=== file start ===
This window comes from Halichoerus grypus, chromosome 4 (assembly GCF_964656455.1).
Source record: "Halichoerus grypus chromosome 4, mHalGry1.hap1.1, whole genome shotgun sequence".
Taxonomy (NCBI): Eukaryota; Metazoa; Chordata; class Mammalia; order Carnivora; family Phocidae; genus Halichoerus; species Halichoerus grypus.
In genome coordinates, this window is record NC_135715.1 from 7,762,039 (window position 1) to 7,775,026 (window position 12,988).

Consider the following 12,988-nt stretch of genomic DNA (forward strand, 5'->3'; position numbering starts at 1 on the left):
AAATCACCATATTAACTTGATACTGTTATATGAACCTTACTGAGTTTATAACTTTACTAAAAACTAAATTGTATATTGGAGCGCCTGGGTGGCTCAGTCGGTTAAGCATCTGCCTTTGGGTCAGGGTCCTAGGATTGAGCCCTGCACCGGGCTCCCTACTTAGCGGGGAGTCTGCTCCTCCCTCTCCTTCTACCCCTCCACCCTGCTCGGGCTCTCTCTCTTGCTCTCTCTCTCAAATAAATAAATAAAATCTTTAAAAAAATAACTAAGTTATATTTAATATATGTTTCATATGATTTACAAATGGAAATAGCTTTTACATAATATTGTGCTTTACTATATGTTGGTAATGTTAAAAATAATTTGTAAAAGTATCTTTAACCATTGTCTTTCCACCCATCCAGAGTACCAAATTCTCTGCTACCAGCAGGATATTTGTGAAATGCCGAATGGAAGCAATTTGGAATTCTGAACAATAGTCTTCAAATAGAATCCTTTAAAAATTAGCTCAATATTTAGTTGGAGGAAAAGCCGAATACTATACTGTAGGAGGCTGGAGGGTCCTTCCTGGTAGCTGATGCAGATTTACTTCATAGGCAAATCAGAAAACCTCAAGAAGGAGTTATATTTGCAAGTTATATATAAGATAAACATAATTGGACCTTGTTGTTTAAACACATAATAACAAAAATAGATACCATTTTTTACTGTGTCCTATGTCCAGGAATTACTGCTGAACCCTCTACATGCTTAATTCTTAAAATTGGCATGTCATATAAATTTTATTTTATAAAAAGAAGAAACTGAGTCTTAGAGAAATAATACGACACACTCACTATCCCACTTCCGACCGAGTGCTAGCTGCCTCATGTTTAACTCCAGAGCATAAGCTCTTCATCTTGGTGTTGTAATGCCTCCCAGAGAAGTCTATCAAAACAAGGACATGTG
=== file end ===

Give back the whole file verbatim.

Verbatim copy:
This window comes from Halichoerus grypus, chromosome 4 (assembly GCF_964656455.1).
Source record: "Halichoerus grypus chromosome 4, mHalGry1.hap1.1, whole genome shotgun sequence".
Taxonomy (NCBI): Eukaryota; Metazoa; Chordata; class Mammalia; order Carnivora; family Phocidae; genus Halichoerus; species Halichoerus grypus.
In genome coordinates, this window is record NC_135715.1 from 7,762,039 (window position 1) to 7,775,026 (window position 12,988).

Consider the following 12,988-nt stretch of genomic DNA (forward strand, 5'->3'; position numbering starts at 1 on the left):
AAATCACCATATTAACTTGATACTGTTATATGAACCTTACTGAGTTTATAACTTTACTAAAAACTAAATTGTATATTGGAGCGCCTGGGTGGCTCAGTCGGTTAAGCATCTGCCTTTGGGTCAGGGTCCTAGGATTGAGCCCTGCACCGGGCTCCCTACTTAGCGGGGAGTCTGCTCCTCCCTCTCCTTCTACCCCTCCACCCTGCTCGGGCTCTCTCTCTTGCTCTCTCTCTCAAATAAATAAATAAAATCTTTAAAAAAATAACTAAGTTATATTTAATATATGTTTCATATGATTTACAAATGGAAATAGCTTTTACATAATATTGTGCTTTACTATATGTTGGTAATGTTAAAAATAATTTGTAAAAGTATCTTTAACCATTGTCTTTCCACCCATCCAGAGTACCAAATTCTCTGCTACCAGCAGGATATTTGTGAAATGCCGAATGGAAGCAATTTGGAATTCTGAACAATAGTCTTCAAATAGAATCCTTTAAAAATTAGCTCAATATTTAGTTGGAGGAAAAGCCGAATACTATACTGTAGGAGGCTGGAGGGTCCTTCCTGGTAGCTGATGCAGATTTACTTCATAGGCAAATCAGAAAACCTCAAGAAGGAGTTATATTTGCAAGTTATATATAAGATAAACATAATTGGACCTTGTTGTTTAAACACATAATAACAAAAATAGATACCATTTTTTACTGTGTCCTATGTCCAGGAATTACTGCTGAACCCTCTACATGCTTAATTCTTAAAATTGGCATGTCATATAAATTTTATTTTATAAAAAGAAGAAACTGAGTCTTAGAGAAATAATACGACACACTCACTATCCCACTTCCGACCGAGTGCTAGCTGCCTCATGTTTAACTCCAGAGCATAAGCTCTTCATCTTGGTGTTGTAATGCCTCCCAGAGAAGTCTATCAAAACAAGGACATGTG